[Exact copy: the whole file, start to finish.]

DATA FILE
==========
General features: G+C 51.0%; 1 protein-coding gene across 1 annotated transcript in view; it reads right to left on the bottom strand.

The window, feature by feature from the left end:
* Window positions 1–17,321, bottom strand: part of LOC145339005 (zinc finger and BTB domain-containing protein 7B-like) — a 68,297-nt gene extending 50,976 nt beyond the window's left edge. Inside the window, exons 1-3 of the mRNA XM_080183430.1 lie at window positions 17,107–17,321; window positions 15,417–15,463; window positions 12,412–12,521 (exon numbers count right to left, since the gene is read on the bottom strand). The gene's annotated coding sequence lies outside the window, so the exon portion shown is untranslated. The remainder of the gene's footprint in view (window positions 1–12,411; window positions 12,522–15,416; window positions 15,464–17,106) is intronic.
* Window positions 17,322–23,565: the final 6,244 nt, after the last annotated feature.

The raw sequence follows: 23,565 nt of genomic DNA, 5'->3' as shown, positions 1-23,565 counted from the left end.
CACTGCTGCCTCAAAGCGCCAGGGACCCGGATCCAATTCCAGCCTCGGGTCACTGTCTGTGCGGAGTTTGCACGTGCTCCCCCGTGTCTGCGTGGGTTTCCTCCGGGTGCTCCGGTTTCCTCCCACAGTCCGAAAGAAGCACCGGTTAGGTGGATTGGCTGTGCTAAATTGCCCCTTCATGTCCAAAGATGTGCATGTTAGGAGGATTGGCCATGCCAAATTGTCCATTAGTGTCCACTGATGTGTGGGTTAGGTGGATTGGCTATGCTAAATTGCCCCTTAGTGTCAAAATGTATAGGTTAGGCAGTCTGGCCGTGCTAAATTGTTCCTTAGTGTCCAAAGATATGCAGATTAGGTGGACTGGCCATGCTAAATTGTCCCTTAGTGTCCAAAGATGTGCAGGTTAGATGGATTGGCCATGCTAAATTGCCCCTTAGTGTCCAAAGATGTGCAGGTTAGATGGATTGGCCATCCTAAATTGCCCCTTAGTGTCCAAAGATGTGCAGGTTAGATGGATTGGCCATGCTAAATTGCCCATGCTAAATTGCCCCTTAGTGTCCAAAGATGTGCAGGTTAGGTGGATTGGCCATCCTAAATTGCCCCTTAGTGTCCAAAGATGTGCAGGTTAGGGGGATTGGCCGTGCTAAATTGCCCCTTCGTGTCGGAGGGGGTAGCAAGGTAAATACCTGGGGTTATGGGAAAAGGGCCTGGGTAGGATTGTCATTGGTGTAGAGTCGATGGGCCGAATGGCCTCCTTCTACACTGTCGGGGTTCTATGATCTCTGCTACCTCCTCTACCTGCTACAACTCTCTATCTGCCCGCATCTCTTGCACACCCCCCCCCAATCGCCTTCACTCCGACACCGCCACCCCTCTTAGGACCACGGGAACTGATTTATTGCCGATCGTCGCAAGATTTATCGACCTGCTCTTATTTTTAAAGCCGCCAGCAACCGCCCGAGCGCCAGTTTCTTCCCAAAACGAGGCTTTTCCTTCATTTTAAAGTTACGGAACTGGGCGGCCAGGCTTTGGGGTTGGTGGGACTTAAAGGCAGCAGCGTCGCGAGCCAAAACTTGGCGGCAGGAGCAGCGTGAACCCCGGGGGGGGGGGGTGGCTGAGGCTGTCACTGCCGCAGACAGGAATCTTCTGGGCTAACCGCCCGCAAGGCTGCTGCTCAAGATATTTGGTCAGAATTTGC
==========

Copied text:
General features: G+C 51.0%; 1 protein-coding gene across 1 annotated transcript in view; it reads right to left on the bottom strand.

The window, feature by feature from the left end:
* Window positions 1–17,321, bottom strand: part of LOC145339005 (zinc finger and BTB domain-containing protein 7B-like) — a 68,297-nt gene extending 50,976 nt beyond the window's left edge. Inside the window, exons 1-3 of the mRNA XM_080183430.1 lie at window positions 17,107–17,321; window positions 15,417–15,463; window positions 12,412–12,521 (exon numbers count right to left, since the gene is read on the bottom strand). The gene's annotated coding sequence lies outside the window, so the exon portion shown is untranslated. The remainder of the gene's footprint in view (window positions 1–12,411; window positions 12,522–15,416; window positions 15,464–17,106) is intronic.
* Window positions 17,322–23,565: the final 6,244 nt, after the last annotated feature.

The raw sequence follows: 23,565 nt of genomic DNA, 5'->3' as shown, positions 1-23,565 counted from the left end.
CACTGCTGCCTCAAAGCGCCAGGGACCCGGATCCAATTCCAGCCTCGGGTCACTGTCTGTGCGGAGTTTGCACGTGCTCCCCCGTGTCTGCGTGGGTTTCCTCCGGGTGCTCCGGTTTCCTCCCACAGTCCGAAAGAAGCACCGGTTAGGTGGATTGGCTGTGCTAAATTGCCCCTTCATGTCCAAAGATGTGCATGTTAGGAGGATTGGCCATGCCAAATTGTCCATTAGTGTCCACTGATGTGTGGGTTAGGTGGATTGGCTATGCTAAATTGCCCCTTAGTGTCAAAATGTATAGGTTAGGCAGTCTGGCCGTGCTAAATTGTTCCTTAGTGTCCAAAGATATGCAGATTAGGTGGACTGGCCATGCTAAATTGTCCCTTAGTGTCCAAAGATGTGCAGGTTAGATGGATTGGCCATGCTAAATTGCCCCTTAGTGTCCAAAGATGTGCAGGTTAGATGGATTGGCCATCCTAAATTGCCCCTTAGTGTCCAAAGATGTGCAGGTTAGATGGATTGGCCATGCTAAATTGCCCATGCTAAATTGCCCCTTAGTGTCCAAAGATGTGCAGGTTAGGTGGATTGGCCATCCTAAATTGCCCCTTAGTGTCCAAAGATGTGCAGGTTAGGGGGATTGGCCGTGCTAAATTGCCCCTTCGTGTCGGAGGGGGTAGCAAGGTAAATACCTGGGGTTATGGGAAAAGGGCCTGGGTAGGATTGTCATTGGTGTAGAGTCGATGGGCCGAATGGCCTCCTTCTACACTGTCGGGGTTCTATGATCTCTGCTACCTCCTCTACCTGCTACAACTCTCTATCTGCCCGCATCTCTTGCACACCCCCCCCCAATCGCCTTCACTCCGACACCGCCACCCCTCTTAGGACCACGGGAACTGATTTATTGCCGATCGTCGCAAGATTTATCGACCTGCTCTTATTTTTAAAGCCGCCAGCAACCGCCCGAGCGCCAGTTTCTTCCCAAAACGAGGCTTTTCCTTCATTTTAAAGTTACGGAACTGGGCGGCCAGGCTTTGGGGTTGGTGGGACTTAAAGGCAGCAGCGTCGCGAGCCAAAACTTGGCGGCAGGAGCAGCGTGAACCCCGGGGGGGGGGGGTGGCTGAGGCTGTCACTGCCGCAGACAGGAATCTTCTGGGCTAACCGCCCGCAAGGCTGCTGCTCAAGATATTTGGTCAGAATTTGC